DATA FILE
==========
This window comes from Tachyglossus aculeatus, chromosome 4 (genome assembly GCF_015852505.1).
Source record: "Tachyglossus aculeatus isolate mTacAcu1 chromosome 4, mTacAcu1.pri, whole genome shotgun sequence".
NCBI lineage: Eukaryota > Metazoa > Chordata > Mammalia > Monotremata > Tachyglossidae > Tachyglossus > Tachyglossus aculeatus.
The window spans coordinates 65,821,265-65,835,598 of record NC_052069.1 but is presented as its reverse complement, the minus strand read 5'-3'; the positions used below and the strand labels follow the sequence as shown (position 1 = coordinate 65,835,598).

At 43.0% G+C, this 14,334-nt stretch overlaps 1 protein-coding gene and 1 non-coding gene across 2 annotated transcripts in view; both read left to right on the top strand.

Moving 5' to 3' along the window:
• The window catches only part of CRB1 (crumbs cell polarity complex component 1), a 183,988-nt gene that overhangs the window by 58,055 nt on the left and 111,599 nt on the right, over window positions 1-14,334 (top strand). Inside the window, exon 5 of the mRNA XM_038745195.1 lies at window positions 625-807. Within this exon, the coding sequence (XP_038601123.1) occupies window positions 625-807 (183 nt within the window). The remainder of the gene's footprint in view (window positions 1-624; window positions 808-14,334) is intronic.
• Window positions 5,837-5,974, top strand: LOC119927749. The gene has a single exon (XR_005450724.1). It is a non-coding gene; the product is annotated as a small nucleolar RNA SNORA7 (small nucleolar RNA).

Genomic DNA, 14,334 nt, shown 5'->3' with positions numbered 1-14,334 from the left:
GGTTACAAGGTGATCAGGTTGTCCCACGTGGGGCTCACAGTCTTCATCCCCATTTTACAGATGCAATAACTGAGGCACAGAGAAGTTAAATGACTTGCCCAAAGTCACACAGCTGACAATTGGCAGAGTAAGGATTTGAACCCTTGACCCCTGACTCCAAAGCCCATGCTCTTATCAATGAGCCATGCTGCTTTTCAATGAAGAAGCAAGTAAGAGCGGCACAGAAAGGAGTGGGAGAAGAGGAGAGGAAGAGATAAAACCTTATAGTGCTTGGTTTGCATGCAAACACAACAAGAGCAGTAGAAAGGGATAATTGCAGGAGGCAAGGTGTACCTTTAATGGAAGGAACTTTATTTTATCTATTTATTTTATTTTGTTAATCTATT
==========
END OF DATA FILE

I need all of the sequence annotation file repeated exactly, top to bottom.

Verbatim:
This window comes from Tachyglossus aculeatus, chromosome 4 (genome assembly GCF_015852505.1).
Source record: "Tachyglossus aculeatus isolate mTacAcu1 chromosome 4, mTacAcu1.pri, whole genome shotgun sequence".
NCBI lineage: Eukaryota > Metazoa > Chordata > Mammalia > Monotremata > Tachyglossidae > Tachyglossus > Tachyglossus aculeatus.
The window spans coordinates 65,821,265-65,835,598 of record NC_052069.1 but is presented as its reverse complement, the minus strand read 5'-3'; the positions used below and the strand labels follow the sequence as shown (position 1 = coordinate 65,835,598).

At 43.0% G+C, this 14,334-nt stretch overlaps 1 protein-coding gene and 1 non-coding gene across 2 annotated transcripts in view; both read left to right on the top strand.

Moving 5' to 3' along the window:
• The window catches only part of CRB1 (crumbs cell polarity complex component 1), a 183,988-nt gene that overhangs the window by 58,055 nt on the left and 111,599 nt on the right, over window positions 1-14,334 (top strand). Inside the window, exon 5 of the mRNA XM_038745195.1 lies at window positions 625-807. Within this exon, the coding sequence (XP_038601123.1) occupies window positions 625-807 (183 nt within the window). The remainder of the gene's footprint in view (window positions 1-624; window positions 808-14,334) is intronic.
• Window positions 5,837-5,974, top strand: LOC119927749. The gene has a single exon (XR_005450724.1). It is a non-coding gene; the product is annotated as a small nucleolar RNA SNORA7 (small nucleolar RNA).

Genomic DNA, 14,334 nt, shown 5'->3' with positions numbered 1-14,334 from the left:
GGTTACAAGGTGATCAGGTTGTCCCACGTGGGGCTCACAGTCTTCATCCCCATTTTACAGATGCAATAACTGAGGCACAGAGAAGTTAAATGACTTGCCCAAAGTCACACAGCTGACAATTGGCAGAGTAAGGATTTGAACCCTTGACCCCTGACTCCAAAGCCCATGCTCTTATCAATGAGCCATGCTGCTTTTCAATGAAGAAGCAAGTAAGAGCGGCACAGAAAGGAGTGGGAGAAGAGGAGAGGAAGAGATAAAACCTTATAGTGCTTGGTTTGCATGCAAACACAACAAGAGCAGTAGAAAGGGATAATTGCAGGAGGCAAGGTGTACCTTTAATGGAAGGAACTTTATTTTATCTATTTATTTTATTTTGTTAATCTATT